Los Angeles Protest Demonstrations

Soldoll@SPAMinreach.com soldoll
Sat Aug 19 12:50:29 MDT 2000

Los Angeles was the scene of four days of protest demonstrations.  In
preparation for these events. The police had observers at the Seattle,
Washington D.C. and Philadelphia protests. For the last several months the
police conducted mock demonstrations  using part of the police force as
dissidents so they could perfect street tactics in curbing an angry crowd.
For two weeks Mayor Richard Riordan and Police Chief Bernard Parks warned
the public that participants in demonstrations could expect forceful
resolute intervention by the police .  Chief Parks was critical of the soft
approach of the Philadelphia department.  (Some of the arrested had bail set
at $ 1 million) He promised a tougher stance in Los Angeles. An unbiased
observer of these advance press statements led to the obvious conclusion
that the warnings were to frighten people from the protests and to prepare
the way for violent acts of the police.

A member of the Rampart division  was caught stealing cocaine from the
station and in a plea bargaining  revealed that officers had systematically
framed arrested citizens in the predominately ethnic neighborhood. There
were indications that similar practices occurred in other divisions of the
police.  The testimony of  the convicted police officer led to a score of
prisoners being released from jail and the review of several thousand other
cases. It represents the biggest police scandal in the country.  What an
opportunity for Police Chief Bernard Banks and the Mayor to turn public
attention from the scandal to the mobilization of thousands of police to
protect the Democrat convention.

The police prepared to violate protesters constitutional rights until
Councilwomen Jackie Goldberg, a participant in the free speech fight at
Berkeley in the 60's,  asked the council to set a protest site at Pershing
Park directly in front of the Biltmore Hotel.  A deal was cut for the city
to contribute four million dollars to the DNC in return for support of the
protest site. Deal or no deal ,Police Chief Banks was enraged and was
joined by the merchants of the one of the worlds largest jewelry centers.
The council reversed its position.  The ACLU intervened and their action
opened the door to the right of  protest demonstrations.  The police ignored
the constitutional rights of citizens began to harass the young students
engaged in making street puppets for the parades.Several unannounced visits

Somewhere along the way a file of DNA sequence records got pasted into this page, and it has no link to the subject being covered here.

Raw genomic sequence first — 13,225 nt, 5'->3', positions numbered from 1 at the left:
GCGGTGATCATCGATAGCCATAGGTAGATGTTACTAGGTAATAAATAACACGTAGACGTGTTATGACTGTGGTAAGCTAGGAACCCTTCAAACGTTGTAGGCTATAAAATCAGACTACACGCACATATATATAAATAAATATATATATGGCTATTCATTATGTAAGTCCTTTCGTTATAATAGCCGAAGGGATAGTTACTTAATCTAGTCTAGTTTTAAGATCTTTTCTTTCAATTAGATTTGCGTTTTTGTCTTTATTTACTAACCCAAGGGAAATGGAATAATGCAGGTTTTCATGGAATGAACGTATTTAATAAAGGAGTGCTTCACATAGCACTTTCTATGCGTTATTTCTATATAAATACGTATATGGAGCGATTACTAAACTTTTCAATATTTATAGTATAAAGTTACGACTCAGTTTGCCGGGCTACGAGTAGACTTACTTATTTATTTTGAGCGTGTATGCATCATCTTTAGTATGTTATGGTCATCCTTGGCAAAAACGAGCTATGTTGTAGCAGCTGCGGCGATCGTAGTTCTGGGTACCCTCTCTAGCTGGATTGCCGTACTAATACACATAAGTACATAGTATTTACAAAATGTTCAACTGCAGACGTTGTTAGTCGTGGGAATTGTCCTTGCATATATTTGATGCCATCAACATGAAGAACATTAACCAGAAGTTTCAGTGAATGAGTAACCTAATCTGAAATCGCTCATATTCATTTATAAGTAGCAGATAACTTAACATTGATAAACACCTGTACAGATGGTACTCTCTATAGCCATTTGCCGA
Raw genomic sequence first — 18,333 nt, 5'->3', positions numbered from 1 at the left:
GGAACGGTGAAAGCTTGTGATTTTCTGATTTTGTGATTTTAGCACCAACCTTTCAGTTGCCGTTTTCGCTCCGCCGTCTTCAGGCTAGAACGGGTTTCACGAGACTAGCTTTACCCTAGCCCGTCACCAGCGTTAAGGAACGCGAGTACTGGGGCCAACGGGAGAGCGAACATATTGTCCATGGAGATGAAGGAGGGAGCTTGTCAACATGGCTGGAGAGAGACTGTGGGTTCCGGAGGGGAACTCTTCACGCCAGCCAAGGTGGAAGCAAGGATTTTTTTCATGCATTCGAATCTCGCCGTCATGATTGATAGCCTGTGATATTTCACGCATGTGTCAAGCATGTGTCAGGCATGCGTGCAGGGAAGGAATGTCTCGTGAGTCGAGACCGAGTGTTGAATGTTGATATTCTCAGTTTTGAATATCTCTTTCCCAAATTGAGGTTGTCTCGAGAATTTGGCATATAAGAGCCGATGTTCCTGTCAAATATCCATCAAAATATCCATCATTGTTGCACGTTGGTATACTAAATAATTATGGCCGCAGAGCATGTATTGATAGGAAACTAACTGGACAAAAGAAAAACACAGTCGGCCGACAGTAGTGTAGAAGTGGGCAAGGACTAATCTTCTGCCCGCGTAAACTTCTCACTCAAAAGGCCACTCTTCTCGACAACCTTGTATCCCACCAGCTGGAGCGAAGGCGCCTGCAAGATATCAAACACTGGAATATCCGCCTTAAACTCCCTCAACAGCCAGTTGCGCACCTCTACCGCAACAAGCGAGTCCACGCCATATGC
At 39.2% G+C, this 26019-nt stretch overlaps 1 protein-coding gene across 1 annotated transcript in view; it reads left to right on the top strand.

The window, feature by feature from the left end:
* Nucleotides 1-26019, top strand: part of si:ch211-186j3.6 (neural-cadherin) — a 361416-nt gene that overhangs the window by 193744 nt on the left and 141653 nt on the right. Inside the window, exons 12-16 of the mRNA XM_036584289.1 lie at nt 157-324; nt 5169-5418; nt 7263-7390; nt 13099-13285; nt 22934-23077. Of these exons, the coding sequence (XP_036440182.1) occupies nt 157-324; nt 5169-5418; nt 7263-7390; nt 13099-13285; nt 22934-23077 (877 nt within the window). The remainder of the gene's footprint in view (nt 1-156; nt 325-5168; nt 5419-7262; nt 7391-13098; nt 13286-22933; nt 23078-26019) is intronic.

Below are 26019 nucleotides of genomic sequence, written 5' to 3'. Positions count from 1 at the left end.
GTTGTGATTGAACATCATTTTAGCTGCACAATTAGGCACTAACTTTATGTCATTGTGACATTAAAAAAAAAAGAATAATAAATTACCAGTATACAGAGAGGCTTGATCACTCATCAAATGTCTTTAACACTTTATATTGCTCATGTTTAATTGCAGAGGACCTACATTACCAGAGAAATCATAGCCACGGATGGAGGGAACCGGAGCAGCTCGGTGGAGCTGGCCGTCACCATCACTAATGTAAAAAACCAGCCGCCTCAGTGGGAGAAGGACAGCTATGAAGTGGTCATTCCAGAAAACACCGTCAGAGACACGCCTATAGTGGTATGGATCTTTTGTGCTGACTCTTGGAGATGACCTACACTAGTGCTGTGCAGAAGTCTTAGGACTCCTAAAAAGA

were made by the police to the store front. Overhead, the Police helicopter
flashed lights on the building fifty times a night.  Two young women were
arrested for jay walking.  The ACLU achieved relief from the police in an
order from federal Judge Dean Pregerson. The police had to obtain a warrant
if they wanted to get into the puppet making operation.

The first march took place a day before the opening of the convention.  The
temperature rose to the nineties and the humidity was unbearable.  The
police reported 3,500 people in attendance and the organizers figure was
7,000.  The theme of the march was support for a new trail for Mumia Abu
Jamal and an attack on the criminal justice system.  The parade was
monitored by 200 lawyers from The National Lawyers Guild.

On Monday, the protesters met again. Not all were the same. New forces
arrived from the striking members of the Screen Actors Guild, The
International LongshoreUnion,  Labor Party members. Oil Chemical Workers
Union. The intention was to have the labor contingent lead the march but
thousands surged forward.  In this mass were members of the Green Party,
International Socialist Organization and many other  radical groups but of
great interest was the 200 supporters of the Anarchists dressed all in Black
with Black Bandannas.  The marchers reflected the ethnic composition of the
city. Browns, Blacks, Asians and whites were every where.

The march was to culminate near the Staples Center where Men Against the
Machine were giving a concert. The crowded swelled to 15,000.  After the
concert the police decided it was time to put into practice all they had
been preparing for these past months.  Hundreds surged forward firing rubber
bullets and using batons. Among the victims were photographers and a
delegate to the DNC Miguel Contreras, head of the County Federation of
Labor.  Contreras was hit across the chest by a baton wielding cop. It is
not hard to imagine Contreras on the phone to Riordan and Parks that

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